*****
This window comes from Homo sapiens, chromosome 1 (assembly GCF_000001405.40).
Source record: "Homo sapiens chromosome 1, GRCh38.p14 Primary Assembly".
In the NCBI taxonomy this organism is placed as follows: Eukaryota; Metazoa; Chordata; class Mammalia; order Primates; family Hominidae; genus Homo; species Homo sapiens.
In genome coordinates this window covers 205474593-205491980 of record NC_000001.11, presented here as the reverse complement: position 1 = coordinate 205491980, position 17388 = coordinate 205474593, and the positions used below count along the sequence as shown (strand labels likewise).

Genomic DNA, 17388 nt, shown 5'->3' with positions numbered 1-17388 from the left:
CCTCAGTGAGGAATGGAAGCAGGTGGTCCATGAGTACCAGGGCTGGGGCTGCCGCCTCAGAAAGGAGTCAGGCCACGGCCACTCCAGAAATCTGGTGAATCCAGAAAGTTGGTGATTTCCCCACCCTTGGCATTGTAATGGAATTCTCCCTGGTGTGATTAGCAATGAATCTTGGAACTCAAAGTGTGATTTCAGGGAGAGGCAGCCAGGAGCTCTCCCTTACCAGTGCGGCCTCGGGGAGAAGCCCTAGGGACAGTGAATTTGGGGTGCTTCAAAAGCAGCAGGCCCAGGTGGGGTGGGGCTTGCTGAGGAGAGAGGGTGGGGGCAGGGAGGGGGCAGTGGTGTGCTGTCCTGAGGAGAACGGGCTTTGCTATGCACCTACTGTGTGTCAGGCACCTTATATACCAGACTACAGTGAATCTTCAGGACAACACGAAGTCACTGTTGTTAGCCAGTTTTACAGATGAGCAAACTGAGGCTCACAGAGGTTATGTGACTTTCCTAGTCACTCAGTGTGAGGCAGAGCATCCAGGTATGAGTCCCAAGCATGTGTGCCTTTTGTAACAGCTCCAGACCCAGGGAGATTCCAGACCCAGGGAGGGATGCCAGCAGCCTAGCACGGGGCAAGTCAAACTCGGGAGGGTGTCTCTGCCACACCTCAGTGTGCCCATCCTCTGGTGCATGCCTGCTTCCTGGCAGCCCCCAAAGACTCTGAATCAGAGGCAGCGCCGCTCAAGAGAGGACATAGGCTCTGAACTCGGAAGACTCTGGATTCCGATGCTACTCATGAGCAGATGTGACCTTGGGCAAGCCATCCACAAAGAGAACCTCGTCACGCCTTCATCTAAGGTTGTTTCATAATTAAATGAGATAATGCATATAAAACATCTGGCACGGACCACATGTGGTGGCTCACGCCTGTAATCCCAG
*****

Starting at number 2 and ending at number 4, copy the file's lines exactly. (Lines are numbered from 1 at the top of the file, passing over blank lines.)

Source record: "Homo sapiens chromosome 1, GRCh38.p14 Primary Assembly".
In the NCBI taxonomy this organism is placed as follows: Eukaryota; Metazoa; Chordata; class Mammalia; order Primates; family Hominidae; genus Homo; species Homo sapiens.
In genome coordinates this window covers 205474593-205491980 of record NC_000001.11, presented here as the reverse complement: position 1 = coordinate 205491980, position 17388 = coordinate 205474593, and the positions used below count along the sequence as shown (strand labels likewise).